Maspeth Synagogue turned migrant shelter receives backlash from community members

Outside of the Maspeth Jewish Center turned migrant shelter this week, on Grand Avenue. Police are on the scene after supposed talk of a protest outside of the synagogue.
Photo by Anthony Medina

Maspeth Jewish Center, located at 66-64 Grand Ave., is the latest house of worship to join others in the city’s efforts to provide housing for migrants in Queens.

The synagogue began operating as a 15-bed shelter for migrant men on Thursday, Mar. 7, according to information shared  by Council Member Robert Holden. 

Holden, who represents the neighborhoods of Maspeth, Middle Village, Glendale, Elmhurst, Rego Park and parts of Ridgewood, made it clear on Facebook and X that he and the community he serves are against the site. 

“I find this completely unacceptable. The community should always come first, not financial incentives,” Holden wrote online. 

In the comments section of Holden’s Facebook post, other users also voiced their dismay over the new migrant shelter. Some users claim the migrant shelter will bring more crime into the area and question where the men will go during the day when the shelter is closed. 

Rumors of a supposed protest in front of the synagogue also circulated online, with the likelihood of one taking place sometime this week.

On Friday, Mar. 8, at around 4 p.m., a small group of critics against the migrant shelter gathered just outside of the synagogue. Close to 10 police officers from the 104th Precinct were at the scene.

Mahase Prashad, an activist and Maspeth resident who resides only blocks away from the shelter, orchestrated the late afternoon rally. He says there are plans to have a bigger demonstration at another time, similar to what Rego Park residents witnessed during a protest for a proposed homeless shelter in that neighborhood.

Prashad raised concerns regarding the migrant shelter situation, highlighting two primary issues. Firstly, he noted that the migrants are not undergoing adequate vetting before being accommodated in a house of worship, which serves as their temporary housing. Secondly, Prashad expressed discontent with the disparity in services provided, pointing out that migrants receive certain benefits not available to city residents or immigrants who have undergone the formal citizenship process, like himself.

“I came the right way. You come the right way, nobody has a problem. But don’t expect to come in from the back door and get the front door treatment,” Pershad said.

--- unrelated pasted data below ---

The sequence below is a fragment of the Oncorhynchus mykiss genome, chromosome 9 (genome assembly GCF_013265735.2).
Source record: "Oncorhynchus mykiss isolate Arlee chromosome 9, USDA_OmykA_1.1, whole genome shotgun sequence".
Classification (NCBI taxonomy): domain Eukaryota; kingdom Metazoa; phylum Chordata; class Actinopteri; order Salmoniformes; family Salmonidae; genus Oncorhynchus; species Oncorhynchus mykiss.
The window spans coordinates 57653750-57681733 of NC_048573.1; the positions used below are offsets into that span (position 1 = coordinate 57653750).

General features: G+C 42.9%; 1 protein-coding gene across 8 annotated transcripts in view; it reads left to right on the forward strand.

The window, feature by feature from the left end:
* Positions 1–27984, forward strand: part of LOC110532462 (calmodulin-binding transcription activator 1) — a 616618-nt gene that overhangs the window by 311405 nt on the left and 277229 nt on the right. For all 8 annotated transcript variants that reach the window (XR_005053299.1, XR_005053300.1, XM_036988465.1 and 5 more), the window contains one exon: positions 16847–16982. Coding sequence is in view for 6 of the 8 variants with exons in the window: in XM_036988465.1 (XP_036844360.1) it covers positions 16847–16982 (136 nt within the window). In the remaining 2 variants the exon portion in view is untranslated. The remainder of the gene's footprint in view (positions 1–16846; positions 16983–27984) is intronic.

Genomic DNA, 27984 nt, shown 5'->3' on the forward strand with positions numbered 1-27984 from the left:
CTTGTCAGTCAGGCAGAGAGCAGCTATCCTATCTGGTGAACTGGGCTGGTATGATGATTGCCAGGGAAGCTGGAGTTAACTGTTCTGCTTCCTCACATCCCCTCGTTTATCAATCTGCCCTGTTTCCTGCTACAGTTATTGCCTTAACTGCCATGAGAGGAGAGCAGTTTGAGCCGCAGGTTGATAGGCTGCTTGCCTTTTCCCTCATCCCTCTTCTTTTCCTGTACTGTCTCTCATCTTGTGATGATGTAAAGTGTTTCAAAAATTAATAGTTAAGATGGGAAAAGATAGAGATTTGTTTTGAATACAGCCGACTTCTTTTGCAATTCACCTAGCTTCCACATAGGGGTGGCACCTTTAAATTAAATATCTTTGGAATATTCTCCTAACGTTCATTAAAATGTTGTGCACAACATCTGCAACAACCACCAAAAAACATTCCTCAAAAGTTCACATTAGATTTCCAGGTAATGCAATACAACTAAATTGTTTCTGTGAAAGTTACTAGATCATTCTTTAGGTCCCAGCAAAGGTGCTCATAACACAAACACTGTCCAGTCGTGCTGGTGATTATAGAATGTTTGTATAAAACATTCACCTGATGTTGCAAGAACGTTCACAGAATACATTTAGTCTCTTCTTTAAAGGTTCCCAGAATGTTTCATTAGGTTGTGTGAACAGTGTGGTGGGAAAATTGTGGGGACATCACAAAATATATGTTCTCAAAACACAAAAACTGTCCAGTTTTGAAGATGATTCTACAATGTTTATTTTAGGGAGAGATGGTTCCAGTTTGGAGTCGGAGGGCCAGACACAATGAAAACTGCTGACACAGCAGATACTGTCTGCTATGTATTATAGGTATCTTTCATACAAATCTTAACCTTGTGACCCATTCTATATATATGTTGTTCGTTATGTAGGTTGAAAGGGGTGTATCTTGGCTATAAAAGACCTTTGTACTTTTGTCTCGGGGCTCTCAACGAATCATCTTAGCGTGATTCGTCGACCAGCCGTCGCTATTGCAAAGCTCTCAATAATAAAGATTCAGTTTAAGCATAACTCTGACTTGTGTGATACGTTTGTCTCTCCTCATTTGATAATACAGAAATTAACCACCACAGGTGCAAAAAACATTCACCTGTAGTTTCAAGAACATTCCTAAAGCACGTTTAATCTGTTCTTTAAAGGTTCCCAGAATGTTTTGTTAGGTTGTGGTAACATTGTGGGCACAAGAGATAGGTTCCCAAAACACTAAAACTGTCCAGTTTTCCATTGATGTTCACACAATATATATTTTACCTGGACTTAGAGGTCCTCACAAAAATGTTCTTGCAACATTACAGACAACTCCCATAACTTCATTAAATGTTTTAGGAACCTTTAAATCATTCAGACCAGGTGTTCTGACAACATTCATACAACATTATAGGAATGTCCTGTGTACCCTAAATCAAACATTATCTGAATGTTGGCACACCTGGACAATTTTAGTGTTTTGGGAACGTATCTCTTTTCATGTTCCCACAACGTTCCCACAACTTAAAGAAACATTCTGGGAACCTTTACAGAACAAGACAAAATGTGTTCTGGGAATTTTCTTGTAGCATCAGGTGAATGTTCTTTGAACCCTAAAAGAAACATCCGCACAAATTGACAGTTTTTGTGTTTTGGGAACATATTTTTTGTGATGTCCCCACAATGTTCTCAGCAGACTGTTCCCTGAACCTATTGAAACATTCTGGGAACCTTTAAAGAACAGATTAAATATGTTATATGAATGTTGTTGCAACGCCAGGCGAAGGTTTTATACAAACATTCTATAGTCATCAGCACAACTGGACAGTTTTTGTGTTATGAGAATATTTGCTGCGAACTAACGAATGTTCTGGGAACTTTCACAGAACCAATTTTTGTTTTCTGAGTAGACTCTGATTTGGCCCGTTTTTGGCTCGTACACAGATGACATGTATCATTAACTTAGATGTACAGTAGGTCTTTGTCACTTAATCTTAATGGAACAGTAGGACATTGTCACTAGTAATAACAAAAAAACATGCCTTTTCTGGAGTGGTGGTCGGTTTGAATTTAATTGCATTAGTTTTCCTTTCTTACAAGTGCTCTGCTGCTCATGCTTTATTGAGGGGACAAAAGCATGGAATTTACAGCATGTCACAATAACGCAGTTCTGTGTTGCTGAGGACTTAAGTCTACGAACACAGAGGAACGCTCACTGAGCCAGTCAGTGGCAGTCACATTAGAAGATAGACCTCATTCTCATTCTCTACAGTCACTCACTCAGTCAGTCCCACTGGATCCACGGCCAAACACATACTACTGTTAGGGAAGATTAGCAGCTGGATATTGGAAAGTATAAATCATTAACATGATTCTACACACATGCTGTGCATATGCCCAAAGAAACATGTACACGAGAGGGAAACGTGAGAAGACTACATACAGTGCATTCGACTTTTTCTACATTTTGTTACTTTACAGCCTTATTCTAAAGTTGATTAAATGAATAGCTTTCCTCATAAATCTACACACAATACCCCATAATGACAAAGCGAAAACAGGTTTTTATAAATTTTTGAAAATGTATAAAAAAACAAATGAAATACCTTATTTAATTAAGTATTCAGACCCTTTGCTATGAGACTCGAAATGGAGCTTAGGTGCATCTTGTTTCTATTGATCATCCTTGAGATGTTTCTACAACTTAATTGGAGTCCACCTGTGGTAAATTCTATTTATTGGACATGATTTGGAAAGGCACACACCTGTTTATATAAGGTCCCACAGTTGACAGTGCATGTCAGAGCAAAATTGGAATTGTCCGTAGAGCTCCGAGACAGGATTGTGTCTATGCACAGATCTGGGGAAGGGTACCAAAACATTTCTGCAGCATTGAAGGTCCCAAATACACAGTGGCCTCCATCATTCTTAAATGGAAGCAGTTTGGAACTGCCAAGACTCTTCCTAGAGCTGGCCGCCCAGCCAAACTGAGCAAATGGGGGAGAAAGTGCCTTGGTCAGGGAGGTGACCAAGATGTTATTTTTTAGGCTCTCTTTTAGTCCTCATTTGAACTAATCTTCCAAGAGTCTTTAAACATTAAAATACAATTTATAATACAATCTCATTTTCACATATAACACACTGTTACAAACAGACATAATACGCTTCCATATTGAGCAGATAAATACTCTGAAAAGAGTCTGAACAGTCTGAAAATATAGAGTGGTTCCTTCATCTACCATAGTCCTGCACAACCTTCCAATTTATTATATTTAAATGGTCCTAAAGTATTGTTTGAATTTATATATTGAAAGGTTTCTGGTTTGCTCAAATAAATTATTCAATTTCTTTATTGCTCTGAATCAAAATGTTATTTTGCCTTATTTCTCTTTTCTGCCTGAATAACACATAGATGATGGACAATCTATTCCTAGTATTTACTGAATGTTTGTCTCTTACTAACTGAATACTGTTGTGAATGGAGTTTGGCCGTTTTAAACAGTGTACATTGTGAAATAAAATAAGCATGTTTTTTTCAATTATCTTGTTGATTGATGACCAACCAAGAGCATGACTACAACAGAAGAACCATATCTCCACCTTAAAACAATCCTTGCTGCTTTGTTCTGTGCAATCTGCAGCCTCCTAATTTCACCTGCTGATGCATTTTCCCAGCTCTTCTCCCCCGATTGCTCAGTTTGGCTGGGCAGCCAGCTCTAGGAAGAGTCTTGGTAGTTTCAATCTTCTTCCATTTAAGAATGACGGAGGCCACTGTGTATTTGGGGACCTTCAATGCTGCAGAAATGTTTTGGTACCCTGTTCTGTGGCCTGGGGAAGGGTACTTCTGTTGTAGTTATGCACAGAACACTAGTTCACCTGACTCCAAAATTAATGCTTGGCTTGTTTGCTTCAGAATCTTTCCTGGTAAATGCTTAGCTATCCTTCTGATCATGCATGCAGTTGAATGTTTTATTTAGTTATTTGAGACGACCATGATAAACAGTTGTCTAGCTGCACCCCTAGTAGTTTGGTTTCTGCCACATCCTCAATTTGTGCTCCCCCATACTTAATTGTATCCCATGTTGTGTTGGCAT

D’Anna Andrea, a member of the Guardians of Divinity activist organization, came from her neighborhood in Jamaica, to oppose the shelter.

She criticizes the Rabbi of the Maspeth synagogue for discontinuing the pre-K program in favor of receiving funds from the city.

“He essentially disregarded the children, opting instead to allow unvetted individuals into the community. I find that unacceptable,” Andrea expressed.

According to city guidelines, organizations collaborating with the city to provide shelter for migrants are restricted to accommodating them for a duration of 30 days, with permissible housing hours from 7 p.m. to 7 a.m. Furthermore, these participants are bound by their agreements not to disclose any information about the individuals taking shelter.

A significant number of community members opposing the shelter agree that the issue of migrants extend beyond their local area, placing the blame ultimately on Mayor Adams, Governor Hochul and President Joe Biden.

The use of religious institutions to aid in the housing of migrants came after Mayor Eric Adams announced the creation of a faith-based shelter program in June 2023. The program, in partnership with the New York Disaster Interfaith Services (NYDIS) allows faith based spaces to house migrants.

Following the surge of migrants and the city’s increased involvement in addressing the issue, several city council members, including Holden, have persistently expressed their dissatisfaction, feeling burdened with the responsibility of managing the city’s challenges.